Wingshootersby Maggie Hill
(Akashic Books, 2011)
Much of Wingshooters is told from the flat, stunned voice of a child/woman looking back at a time of life when her America disappoints, over and over and over. It is more than compellingly told—it is hypnotic. We are, figuratively, sitting on a straight-backed kitchen chair, pinned to this narrative with no adornment, not even a checked tablecloth to fancy things up. It’s a straight shot. There may be echoes of Japanese, and a whiff of a future L.A., but the story takes place in the cold winter of our country’s discontented middle.
The novel’s narrator, Michelle, is nine years old when she’s left at her strange and foreign paternal grandparents’ home to live. She’s the child of a Japanese mother and a Caucasian father. In today’s world, she’d just be another kid in class. In 1974, in Deerhorn, Wisconsin, she’s a pariah. The author writes, “People glared and sometimes swore at me when I passed them on the sidewalk. No one welcomed me at school or at church. Older boys used me for target practice when I rode around town on my bike, most often throwing apples, but sometimes rocks. And when the occasional child did venture to talk to me—out of sympathy or boredom or just plain curiosity—his parents would soon put a stop to it.” This was apparently caused by the fact that Michelle was the first non-Caucasian they’d ever laid eyes on, and that the town was made up of World War II vets, and that the country was embroiled in a war with people she resembled.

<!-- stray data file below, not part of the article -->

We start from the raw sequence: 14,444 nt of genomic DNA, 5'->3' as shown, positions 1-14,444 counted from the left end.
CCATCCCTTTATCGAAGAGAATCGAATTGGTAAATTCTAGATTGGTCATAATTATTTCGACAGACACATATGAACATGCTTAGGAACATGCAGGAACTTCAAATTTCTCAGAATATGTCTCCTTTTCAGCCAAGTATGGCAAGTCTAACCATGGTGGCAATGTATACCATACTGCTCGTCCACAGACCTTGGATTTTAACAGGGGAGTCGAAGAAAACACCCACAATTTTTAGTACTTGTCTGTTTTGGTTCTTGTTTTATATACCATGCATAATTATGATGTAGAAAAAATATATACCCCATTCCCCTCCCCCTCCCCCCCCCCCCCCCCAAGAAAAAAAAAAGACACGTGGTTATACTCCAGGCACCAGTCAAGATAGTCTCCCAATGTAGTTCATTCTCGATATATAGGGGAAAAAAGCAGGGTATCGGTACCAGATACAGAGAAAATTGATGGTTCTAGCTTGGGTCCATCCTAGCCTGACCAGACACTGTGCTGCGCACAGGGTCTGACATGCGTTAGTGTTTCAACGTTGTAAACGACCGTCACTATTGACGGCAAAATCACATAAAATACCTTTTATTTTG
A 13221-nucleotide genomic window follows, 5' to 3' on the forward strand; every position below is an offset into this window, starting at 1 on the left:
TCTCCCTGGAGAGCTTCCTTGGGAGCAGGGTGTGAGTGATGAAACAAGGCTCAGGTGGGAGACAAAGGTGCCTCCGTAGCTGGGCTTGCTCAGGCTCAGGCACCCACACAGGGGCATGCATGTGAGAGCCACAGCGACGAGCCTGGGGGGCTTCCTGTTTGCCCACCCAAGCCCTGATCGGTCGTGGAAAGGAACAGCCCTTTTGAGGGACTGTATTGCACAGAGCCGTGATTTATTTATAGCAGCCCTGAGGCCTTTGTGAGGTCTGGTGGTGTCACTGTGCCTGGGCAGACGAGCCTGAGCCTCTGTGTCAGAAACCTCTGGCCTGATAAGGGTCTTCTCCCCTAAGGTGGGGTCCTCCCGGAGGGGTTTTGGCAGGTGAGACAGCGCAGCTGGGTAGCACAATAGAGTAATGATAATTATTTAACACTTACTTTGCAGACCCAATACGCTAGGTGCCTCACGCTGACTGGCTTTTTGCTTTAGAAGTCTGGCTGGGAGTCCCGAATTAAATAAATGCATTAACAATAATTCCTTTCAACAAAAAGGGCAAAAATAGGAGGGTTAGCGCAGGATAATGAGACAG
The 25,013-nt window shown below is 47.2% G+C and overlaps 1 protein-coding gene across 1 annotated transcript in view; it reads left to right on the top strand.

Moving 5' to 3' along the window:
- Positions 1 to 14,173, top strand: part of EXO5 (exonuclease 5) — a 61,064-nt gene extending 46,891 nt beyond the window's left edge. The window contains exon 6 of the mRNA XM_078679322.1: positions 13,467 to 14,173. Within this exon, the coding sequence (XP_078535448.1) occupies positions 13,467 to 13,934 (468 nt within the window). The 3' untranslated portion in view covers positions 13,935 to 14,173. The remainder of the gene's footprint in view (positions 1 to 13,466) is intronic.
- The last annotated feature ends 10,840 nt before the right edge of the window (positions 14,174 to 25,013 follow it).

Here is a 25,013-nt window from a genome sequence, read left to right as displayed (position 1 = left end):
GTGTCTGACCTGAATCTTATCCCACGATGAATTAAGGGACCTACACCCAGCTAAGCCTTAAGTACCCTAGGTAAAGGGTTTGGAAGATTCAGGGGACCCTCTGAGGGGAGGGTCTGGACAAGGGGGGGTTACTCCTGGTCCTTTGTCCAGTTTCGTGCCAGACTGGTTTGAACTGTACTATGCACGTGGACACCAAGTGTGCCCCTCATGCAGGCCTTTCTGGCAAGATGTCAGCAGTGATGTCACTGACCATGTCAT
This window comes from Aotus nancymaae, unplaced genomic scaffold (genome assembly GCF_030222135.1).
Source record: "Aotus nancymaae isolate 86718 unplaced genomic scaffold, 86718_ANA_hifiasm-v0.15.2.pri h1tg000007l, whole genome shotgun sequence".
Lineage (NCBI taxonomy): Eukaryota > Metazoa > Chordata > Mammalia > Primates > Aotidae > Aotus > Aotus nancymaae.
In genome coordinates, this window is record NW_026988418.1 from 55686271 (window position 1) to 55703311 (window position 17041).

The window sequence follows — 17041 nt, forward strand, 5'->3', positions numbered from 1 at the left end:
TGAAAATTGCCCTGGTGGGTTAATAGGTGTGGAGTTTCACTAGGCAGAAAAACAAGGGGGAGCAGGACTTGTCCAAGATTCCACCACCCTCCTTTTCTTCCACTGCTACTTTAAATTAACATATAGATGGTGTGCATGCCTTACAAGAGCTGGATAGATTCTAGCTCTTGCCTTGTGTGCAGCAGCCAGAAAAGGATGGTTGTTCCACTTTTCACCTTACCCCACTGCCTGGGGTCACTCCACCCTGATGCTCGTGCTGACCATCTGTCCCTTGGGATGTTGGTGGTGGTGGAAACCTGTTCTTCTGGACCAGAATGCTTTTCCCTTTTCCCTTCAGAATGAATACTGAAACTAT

This is a love story about a granddaughter and a grandfather. This child is adored. Her grandfather, her saving grace, cloaks her in his insular, protected sphere. Here is a man who lived in Deerhorn his entire life; who, supposedly, refused to leave town even when he was offered an opportunity to play minor league baseball; who didn’t attend his own son’s wedding because the son was marrying a Japanese woman; who spends his wildly predictable day as a retiree going from the town diner, to the gun shop, to home for his five o’clock dinner. For Michelle, he is the embodiment of larger-than-life because he is nice to her. He becomes the window the author looks out as she develops her own viewpoint.
The novel is propelled forward by the arrival of the first black couple to Deerhorn. In essence, the civil rights movement comes to town. Much insanity ensues surrounding this couple, and the eventual action leads to page-turning breathlessness. Revoyr knows how to tell a story and keep us on tenterhooks. There’s no summarizing or hinting that will do it justice. As the narrative rushes forward, Michelle’s adult wisdom hatches before our eyes. The narrator, who is an older Michelle, manages to straddle the conflict from within the dawning awareness of a young girl and the time-healed wisdom of a survivor in the 20-page epilogue.
Much can be said and commended about the book’s themes of loyalty and love. Let someone else say that. I’ll just say that this author is a big talent. Her book is a little thing of beauty. It’s a story with American historical significance; it’s a novel with emotional heft; it’s a satisfying read in the spirit of what Picasso said about another writer, James Joyce: “The incomprehensible that everyone can understand.”